The Loop Green is a much stiffer rod and they have about the same recovery speed. However, the stiffness of the Loop Green makes it a much, much different rod than the Steelhead Specialist The Loop Green doesn't bend into the butt unless you really put the wood to it, the Steelhead Specialist bend to the butt with a lot less force put into the cast. Both a very good rods, they are just very different actions.
Flytyer hit it on the head per usual. I can only speak of the 12' green and the Skagit Specialist though. It is like comparing apples and oranges. The green seems to have a uniform flex when compared to a specialist. My Skagit seems to get faster the farther you go into the butt and yet tip wiggle will dampen much faster. This creates stop points in the forward cast that are different for these two types of rods. The CND prefers to be stopped a little higher I think than most rods.
The Steelhead Specialist is probably the least progressive and stiffest of the CND line. However, compared to the Loop Green it is not nearly as quick. The Steelhead's action is really quite forgiving. While having a quick recovery it is progressive enough to give a good timing cushion - which is the hallmark of progressive action rods.
It is also the reason the Specialist is so versatile in terms of lines and appllications. It is stiff enough to handle shooting heads and short bellies, but it also has the capacity to progressively flex and maintain the casting load while using long belly lines.
I am definitely a fan of this kind of action, therefore I have never really liked the quickness of the Loop Green. However, the Loop Blue and the even slower Yellow are rods that have more versatility - I have used both and like them.
I have the Steelhead Specialist, and agree completely with your comments, Kush. I've got a shot at a decent deal on the Loop Green, and was curious how fast it is.
My followup question wasn't clear about which rod I was referring to. Let me try again:How much is the Loop Green 9140 like the Loomis GLX or T&T 1409?
Is it that kind of fast? It sounds like it's quite a bit more tippy than the Steelhead Specialist, but still somewhat progressive. Yet the comments above about little flex in the butt makes it sound like the Green is not progressive.
I can't answer your question about the rod comparisons, but the Loop should not be considered a 'tippy' rod at all. It is progressive, but pretty stiff. I'm basing my comments on the Greenline 9132, not the 9140, but I expect the rods are pretty similar.
The 9132 is my daughter's primary rod, and she loves it more than any other she has tried. It has seen extensive use this summer. I have recently been casting it to see what longer belly lines (she's been using a Windcutter 9/10/11) might be a good match, so I am pretty familiar with it. It is definitely not tippy, but it is fairly stiff and very fast recovering.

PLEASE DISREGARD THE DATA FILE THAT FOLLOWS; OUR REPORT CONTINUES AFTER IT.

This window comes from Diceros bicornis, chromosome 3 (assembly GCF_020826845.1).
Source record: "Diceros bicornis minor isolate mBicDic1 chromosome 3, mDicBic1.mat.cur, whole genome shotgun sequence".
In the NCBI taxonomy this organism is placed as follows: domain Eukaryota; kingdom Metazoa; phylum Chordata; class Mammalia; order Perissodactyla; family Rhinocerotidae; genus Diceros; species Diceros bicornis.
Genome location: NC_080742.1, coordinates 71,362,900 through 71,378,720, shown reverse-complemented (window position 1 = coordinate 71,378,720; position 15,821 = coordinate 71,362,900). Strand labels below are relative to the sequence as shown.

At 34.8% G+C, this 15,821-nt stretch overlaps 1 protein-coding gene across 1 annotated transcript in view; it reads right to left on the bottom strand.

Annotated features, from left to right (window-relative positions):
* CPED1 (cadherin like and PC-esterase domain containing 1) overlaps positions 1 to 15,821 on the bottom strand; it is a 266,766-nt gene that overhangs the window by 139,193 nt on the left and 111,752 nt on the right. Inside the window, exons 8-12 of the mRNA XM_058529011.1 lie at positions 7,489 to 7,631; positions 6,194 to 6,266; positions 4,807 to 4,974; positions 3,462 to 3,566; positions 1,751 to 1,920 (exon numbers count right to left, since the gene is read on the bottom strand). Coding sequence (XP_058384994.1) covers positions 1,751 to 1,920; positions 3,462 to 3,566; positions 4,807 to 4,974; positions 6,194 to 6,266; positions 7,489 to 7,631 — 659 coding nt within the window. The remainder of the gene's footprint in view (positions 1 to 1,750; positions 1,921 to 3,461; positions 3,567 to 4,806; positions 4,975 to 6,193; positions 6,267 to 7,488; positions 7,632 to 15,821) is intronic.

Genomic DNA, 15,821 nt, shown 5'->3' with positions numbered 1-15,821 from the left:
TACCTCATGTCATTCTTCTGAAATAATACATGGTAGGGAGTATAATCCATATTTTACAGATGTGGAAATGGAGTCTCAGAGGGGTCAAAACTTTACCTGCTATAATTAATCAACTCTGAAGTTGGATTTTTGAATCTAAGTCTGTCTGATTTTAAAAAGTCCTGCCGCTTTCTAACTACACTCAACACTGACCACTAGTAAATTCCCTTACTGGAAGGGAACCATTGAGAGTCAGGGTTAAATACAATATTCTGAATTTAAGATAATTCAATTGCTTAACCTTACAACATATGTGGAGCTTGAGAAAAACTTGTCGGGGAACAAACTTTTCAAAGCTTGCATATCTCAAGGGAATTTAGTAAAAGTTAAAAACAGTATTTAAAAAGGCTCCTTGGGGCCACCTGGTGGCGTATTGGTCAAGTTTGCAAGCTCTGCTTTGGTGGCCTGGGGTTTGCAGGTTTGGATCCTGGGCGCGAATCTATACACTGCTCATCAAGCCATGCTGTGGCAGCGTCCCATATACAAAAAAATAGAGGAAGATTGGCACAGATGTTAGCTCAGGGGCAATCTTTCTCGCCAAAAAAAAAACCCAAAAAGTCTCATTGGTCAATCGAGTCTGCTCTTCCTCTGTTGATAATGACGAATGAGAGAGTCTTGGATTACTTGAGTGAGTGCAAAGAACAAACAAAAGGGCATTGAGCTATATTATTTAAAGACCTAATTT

The Loop Greens are on a par with T&T and Loomis GLX for quickness and stiffness. All three of these rods (T&T, GLX, Loop Green) have the fast recovery, stiff action I like. Like it has been stated by several folks, the Green is a fast and stiff rod that is very different than the Steelhead Specialist.
Before I was with CND I fished a 14' Loop Yellow for the most part of a season and a 15' Loop Blue for half a season so I think I can compare them to the Steelhead Specialist fairly well.
I think the Yellow is considerably softer than the Steelhead Specialist, by that I mean it is more flexible - it promotes a very pleasant easy stroke and with my "long belly" default style it works very well.
The Blue, at least the 15' version is much more like the Steelhead Specialist than the Yellow. It is stiffer (faster) yet it will very nicely handle the longbelly lines I like to use. As a "big gun" I quite liked the 15' Blue.
The Greens I have used are just too fast - or stiff - for my style of casting. While clearly well-suited to the Scandinavian style of short heads and the underhand cast they are a poor match for my longer casting stroke. Definitely different strokes for different folks.
Don't get me wrong! I think if you were to go back far enough in the Forum Archives you will find that I have said that I think the the 14' Loop Yellow is one of my all-time favourite rods - though I no longer fish mine - I stand by that statement. It is a great rod.
On this you and I definitely agree - who cares about whether it is stiff or soft or slow or whatever... I don't profess to be a techno-caster - I prefer the "just huck it out there school" and so my use of the jargon may differ from others - but I know when I like a rod and I do like the 14' Loop Yellow.